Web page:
With the 50-year-old Humanities Center at The Johns Hopkins University potential facing a forced a closure at the end of this academic year, grad students and others are speaking out and criticizing the administration.
The highly selective Humanities Center is a nontraditional academic department with an interdisciplinary focus. The center has two doctoral programs, one in comparative literature and the other in intellectual history. Its academic staff consists of three senior and two junior faculty, two adjunct professors and two post-doctoral scholars. They work with students, and in some cases other departments, to develop courses of study for those who get in. The center also has a master of arts degree in humanistic studies and runs an undergraduate humanities honors program.
Beverly Wendland, who was named dean of the Krieger School of the Arts and Sciences last year, has requested a review of the interdisciplinary center that could lead Hopkins to shut it down, according to a new report from Inside Higher Ed. One of her apparent chief concerns about the school is its alleged narrow focus, rather than worries about funding or student morale, according to the report.
Its name appears to be a sticking point. Hopkins recently established the Alexander Grass Humanities Institute with a $10 million grant from the same-named foundation this past April. Wendland told Inside Higher Ed that the Humanities Center has refused to change its name, which was requested to avoid any confusion between it and the new institute. However, some other issues that she cited include how the center would continue to run if one of its few professors left and its insular nature.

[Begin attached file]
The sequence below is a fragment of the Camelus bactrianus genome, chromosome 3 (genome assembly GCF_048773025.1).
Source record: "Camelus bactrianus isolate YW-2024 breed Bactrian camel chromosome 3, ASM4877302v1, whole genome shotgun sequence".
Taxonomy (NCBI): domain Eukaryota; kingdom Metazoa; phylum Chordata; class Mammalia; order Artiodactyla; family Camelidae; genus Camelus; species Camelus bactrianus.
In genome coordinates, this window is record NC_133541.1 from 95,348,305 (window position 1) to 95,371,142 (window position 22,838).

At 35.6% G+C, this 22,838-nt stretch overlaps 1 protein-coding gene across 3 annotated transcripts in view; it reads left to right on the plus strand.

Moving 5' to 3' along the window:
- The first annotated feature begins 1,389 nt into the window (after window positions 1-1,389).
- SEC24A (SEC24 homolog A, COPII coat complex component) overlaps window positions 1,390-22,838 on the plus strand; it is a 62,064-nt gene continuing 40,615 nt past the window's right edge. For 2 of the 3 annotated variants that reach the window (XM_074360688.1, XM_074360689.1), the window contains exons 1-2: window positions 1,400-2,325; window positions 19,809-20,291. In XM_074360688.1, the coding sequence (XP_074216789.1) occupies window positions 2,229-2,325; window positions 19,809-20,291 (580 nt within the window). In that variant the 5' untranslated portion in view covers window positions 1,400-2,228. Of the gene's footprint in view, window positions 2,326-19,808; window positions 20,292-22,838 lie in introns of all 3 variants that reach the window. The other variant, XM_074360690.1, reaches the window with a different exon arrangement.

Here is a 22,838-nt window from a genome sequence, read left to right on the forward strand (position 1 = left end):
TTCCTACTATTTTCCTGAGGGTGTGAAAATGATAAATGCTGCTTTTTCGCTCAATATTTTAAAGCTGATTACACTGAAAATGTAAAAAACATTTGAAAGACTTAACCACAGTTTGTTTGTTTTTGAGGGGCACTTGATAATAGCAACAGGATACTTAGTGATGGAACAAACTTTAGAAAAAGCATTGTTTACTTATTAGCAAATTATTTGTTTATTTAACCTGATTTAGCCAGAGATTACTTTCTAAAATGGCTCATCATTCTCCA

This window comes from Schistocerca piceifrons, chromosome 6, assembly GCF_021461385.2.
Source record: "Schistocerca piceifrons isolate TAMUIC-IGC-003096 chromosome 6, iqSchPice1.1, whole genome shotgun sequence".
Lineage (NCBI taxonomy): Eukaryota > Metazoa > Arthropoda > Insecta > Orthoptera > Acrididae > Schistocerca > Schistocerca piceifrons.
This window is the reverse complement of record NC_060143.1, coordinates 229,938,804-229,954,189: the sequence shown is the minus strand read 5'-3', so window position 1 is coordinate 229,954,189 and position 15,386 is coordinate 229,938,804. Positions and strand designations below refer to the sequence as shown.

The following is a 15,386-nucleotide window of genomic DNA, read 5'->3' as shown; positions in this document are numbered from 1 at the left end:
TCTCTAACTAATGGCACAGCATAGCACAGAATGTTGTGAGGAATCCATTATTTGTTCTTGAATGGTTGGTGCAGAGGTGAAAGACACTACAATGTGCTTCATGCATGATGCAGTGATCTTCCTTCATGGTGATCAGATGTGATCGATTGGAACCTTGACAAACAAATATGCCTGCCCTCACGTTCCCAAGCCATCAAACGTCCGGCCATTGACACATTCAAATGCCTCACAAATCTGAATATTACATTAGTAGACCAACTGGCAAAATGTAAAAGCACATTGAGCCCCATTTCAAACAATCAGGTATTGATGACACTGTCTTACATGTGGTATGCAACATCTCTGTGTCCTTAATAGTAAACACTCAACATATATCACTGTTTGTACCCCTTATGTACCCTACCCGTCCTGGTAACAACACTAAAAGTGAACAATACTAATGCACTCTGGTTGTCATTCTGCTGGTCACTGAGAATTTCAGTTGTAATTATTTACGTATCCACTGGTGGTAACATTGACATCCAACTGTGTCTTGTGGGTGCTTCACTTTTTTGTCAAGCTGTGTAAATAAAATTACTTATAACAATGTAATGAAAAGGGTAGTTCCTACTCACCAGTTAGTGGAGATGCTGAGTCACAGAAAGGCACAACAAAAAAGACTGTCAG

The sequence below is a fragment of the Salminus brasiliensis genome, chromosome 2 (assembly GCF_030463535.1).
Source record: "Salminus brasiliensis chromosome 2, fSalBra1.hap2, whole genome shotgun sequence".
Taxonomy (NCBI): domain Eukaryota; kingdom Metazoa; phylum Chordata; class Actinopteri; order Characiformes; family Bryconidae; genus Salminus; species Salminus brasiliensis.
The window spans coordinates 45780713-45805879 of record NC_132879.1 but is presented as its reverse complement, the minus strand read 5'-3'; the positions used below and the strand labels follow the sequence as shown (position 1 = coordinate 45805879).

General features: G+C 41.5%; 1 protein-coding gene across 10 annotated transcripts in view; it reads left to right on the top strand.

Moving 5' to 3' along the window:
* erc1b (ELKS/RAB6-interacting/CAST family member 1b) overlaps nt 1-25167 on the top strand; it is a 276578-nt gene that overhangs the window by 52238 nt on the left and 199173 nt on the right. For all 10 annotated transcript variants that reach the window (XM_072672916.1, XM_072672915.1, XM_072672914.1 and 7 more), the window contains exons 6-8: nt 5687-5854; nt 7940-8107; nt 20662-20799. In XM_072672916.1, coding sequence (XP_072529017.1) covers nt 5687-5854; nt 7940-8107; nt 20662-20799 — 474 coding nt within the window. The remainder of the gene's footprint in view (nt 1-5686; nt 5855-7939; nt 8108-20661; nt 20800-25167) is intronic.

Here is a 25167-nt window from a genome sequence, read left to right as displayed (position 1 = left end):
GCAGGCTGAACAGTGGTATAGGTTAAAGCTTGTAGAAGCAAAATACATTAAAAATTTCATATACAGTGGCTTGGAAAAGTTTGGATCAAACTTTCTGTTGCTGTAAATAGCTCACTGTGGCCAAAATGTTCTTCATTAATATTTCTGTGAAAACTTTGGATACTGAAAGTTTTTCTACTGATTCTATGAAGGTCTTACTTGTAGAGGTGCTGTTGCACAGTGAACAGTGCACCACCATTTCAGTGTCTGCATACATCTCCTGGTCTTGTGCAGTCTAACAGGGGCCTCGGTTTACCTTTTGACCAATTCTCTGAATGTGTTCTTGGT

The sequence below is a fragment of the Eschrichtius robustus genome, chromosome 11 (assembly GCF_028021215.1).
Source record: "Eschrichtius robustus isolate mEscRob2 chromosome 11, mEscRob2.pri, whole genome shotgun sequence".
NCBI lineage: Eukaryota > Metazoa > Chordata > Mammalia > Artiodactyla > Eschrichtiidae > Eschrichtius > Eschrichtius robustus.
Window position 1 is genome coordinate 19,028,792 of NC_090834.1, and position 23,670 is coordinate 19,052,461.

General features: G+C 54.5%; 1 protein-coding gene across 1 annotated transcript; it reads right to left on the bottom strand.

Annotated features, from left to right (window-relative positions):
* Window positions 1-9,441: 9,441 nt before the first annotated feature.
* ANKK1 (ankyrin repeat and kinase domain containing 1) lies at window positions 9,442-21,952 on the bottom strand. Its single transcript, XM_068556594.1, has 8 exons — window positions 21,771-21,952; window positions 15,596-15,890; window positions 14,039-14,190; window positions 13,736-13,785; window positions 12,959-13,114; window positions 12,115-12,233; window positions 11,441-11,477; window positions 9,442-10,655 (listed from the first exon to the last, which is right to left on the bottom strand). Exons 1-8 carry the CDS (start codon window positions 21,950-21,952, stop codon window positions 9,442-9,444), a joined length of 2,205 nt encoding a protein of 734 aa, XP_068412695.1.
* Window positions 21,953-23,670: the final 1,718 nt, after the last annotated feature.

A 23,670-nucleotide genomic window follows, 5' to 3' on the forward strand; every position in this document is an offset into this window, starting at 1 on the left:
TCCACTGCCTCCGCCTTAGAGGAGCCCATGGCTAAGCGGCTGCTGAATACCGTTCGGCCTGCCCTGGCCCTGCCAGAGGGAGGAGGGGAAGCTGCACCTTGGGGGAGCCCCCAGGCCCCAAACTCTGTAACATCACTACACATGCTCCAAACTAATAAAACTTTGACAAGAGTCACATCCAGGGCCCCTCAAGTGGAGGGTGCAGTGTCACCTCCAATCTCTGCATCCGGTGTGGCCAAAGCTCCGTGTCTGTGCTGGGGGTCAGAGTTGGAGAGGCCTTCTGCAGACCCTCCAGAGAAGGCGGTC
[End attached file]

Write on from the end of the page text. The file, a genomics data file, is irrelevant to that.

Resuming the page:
Ben Gillespie, an advanced graduate student in the Humanities Center, said the department offered several proposed name changes, but that Wendland rejected all of them. He added that “it seems unreasonable that the name change would be used a grounds for closing the department.”
Wendland has met with students already this past week. Gillespie said she mentioned the name in passing in their Wednesday meeting and that she seemed “very sincere,” but didn’t offer a reason for wanting to close the department. “We’re still looking for reasons why they would want to close the department,” he said.
Despite past internal and external reviews that gave a largely positive outlook for the school, JHU is launching a third review to be conducted by a “small, neutral committee” that will submit recommendations for the center’s fate in December.
Gillespie said the call for yet another review has placed a good deal of pressure on the students and faculty in their ongoing academic year. “Undergoing a review for an entire department is a time-consuming process,” he said. “It’s our third review since I’ve been at Hopkins. To have to undergo it involves a big time crunch, especially when it’s posed as, ‘If you don’t don’t succeed in this review you will be shut down.'”
Graduate students have started a petition calling on JHU President Ronald J. Daniels to let the Humanities Center remain open despite any potential recommendations that it close. So far, 3,316 people have signed the petition for the tiny center, though not all of them with a direct affiliation to JHU.
They have also created a website with information about the controversy.
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